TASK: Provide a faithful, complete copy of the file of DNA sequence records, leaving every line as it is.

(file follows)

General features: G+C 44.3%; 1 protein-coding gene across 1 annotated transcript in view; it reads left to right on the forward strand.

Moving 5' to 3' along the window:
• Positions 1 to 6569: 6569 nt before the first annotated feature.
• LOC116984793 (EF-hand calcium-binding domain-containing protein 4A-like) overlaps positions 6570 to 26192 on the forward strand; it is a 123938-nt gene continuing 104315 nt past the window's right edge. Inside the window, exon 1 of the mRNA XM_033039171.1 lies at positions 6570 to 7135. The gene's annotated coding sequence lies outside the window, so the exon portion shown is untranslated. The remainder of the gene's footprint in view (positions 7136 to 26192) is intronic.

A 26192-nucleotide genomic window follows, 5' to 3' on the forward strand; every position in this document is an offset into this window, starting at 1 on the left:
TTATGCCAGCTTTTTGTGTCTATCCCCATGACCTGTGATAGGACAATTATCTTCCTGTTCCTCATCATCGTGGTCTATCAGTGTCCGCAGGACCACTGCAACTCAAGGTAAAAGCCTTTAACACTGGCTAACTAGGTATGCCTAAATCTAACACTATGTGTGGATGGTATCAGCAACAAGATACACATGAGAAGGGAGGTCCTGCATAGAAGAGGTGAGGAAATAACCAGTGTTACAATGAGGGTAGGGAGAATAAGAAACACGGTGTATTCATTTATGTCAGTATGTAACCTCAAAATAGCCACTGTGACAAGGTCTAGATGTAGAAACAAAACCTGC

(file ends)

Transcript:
General features: G+C 44.3%; 1 protein-coding gene across 1 annotated transcript in view; it reads left to right on the forward strand.

Moving 5' to 3' along the window:
• Positions 1 to 6569: 6569 nt before the first annotated feature.
• LOC116984793 (EF-hand calcium-binding domain-containing protein 4A-like) overlaps positions 6570 to 26192 on the forward strand; it is a 123938-nt gene continuing 104315 nt past the window's right edge. Inside the window, exon 1 of the mRNA XM_033039171.1 lies at positions 6570 to 7135. The gene's annotated coding sequence lies outside the window, so the exon portion shown is untranslated. The remainder of the gene's footprint in view (positions 7136 to 26192) is intronic.

A 26192-nucleotide genomic window follows, 5' to 3' on the forward strand; every position in this document is an offset into this window, starting at 1 on the left:
TTATGCCAGCTTTTTGTGTCTATCCCCATGACCTGTGATAGGACAATTATCTTCCTGTTCCTCATCATCGTGGTCTATCAGTGTCCGCAGGACCACTGCAACTCAAGGTAAAAGCCTTTAACACTGGCTAACTAGGTATGCCTAAATCTAACACTATGTGTGGATGGTATCAGCAACAAGATACACATGAGAAGGGAGGTCCTGCATAGAAGAGGTGAGGAAATAACCAGTGTTACAATGAGGGTAGGGAGAATAAGAAACACGGTGTATTCATTTATGTCAGTATGTAACCTCAAAATAGCCACTGTGACAAGGTCTAGATGTAGAAACAAAACCTGC